December 03, 2018
laudable (adjective)
\LAW-duh-bul\ Hear it!
What does it mean?
: worthy of praise : commendable
How do you use it?
"It is, no doubt, a very laudable effort, in modern teaching, to render as much as possible of what the young are required to learn, easy and interesting to them." (John Stuart Mill, _Autobiography_)
Are you a word wiz?

John Stuart Mill thinks it's laudable to make students' lessons interesting and easy to learn. We agree. Which of the following do you think is another example of something that's laudable?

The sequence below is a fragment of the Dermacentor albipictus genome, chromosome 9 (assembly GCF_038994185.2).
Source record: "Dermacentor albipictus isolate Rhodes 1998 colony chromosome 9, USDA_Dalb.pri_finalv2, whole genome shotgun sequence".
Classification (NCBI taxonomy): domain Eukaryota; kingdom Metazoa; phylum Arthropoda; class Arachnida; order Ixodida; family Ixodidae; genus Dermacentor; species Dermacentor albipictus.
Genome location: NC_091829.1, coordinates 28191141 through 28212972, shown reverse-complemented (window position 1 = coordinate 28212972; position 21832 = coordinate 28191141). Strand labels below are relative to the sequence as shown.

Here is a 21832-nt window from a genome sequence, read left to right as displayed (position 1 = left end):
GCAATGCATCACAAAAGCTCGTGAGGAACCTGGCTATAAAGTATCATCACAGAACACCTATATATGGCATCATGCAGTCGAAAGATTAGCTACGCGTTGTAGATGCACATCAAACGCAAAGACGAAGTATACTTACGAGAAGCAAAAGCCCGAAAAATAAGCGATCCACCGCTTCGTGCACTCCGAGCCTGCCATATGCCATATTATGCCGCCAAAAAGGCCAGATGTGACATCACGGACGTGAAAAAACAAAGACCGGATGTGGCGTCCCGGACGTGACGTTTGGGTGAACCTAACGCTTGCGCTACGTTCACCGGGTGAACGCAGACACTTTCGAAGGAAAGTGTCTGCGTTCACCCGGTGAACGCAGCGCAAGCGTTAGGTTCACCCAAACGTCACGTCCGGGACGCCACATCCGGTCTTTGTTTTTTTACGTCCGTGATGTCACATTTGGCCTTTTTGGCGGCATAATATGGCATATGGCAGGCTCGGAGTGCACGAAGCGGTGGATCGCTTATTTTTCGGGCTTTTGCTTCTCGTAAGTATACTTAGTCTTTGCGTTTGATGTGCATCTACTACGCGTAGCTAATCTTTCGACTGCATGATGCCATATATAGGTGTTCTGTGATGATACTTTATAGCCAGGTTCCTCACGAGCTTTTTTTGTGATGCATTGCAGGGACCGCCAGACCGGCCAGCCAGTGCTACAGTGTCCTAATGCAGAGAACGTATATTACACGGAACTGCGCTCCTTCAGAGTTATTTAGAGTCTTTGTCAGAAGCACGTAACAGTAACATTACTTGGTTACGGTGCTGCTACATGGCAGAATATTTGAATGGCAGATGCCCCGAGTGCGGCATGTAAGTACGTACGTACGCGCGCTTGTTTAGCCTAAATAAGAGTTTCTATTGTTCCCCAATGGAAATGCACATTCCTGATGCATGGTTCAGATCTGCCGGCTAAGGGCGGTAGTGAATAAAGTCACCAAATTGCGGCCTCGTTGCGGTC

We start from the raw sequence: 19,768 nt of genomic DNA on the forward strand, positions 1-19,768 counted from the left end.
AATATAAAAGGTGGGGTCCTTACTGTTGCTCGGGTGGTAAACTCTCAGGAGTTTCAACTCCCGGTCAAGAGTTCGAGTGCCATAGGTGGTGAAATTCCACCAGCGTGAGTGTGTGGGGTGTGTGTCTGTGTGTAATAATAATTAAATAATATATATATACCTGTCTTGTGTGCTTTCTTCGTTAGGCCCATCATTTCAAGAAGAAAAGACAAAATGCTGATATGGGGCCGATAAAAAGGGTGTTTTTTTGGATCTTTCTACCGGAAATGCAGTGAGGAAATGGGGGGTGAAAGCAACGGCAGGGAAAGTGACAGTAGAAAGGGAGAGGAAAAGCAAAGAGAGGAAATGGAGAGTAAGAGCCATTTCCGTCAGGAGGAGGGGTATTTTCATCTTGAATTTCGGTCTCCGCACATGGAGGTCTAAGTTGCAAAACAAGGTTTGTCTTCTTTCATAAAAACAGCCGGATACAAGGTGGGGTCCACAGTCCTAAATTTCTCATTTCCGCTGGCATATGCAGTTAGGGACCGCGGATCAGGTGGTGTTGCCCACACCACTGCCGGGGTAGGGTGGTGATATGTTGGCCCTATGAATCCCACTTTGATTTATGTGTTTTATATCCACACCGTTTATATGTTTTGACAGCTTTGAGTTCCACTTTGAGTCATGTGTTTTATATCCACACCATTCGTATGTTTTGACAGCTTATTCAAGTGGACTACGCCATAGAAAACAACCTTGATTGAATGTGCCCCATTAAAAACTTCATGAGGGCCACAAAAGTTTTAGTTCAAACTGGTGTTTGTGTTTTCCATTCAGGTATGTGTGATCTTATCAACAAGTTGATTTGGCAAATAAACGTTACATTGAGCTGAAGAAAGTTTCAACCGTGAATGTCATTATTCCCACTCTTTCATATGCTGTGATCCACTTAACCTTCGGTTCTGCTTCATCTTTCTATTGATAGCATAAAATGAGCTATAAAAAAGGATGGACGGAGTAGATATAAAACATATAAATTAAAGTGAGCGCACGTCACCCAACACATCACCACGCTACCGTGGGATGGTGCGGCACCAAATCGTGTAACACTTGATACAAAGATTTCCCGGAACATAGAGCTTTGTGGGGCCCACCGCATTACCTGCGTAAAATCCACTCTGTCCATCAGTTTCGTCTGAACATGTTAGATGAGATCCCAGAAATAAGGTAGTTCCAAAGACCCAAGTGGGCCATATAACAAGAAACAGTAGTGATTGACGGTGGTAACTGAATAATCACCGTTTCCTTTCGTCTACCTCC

Your effort to answer the quiz is laudable, even if you didn't pick B, which is the correct answer today. Something that can be described as "laudable" usually takes effort and achieves something good. While a new pair of boots, a field trip, or a photograph of friends may be nice, they are not worthy of praise in the way a fundraiser that helps others is. "Laudable" comes to English from the Latin word "laus," meaning "praise." A less common English word that comes from the same root is the word "laud," which functions as both a noun and a verb meaning "praise."
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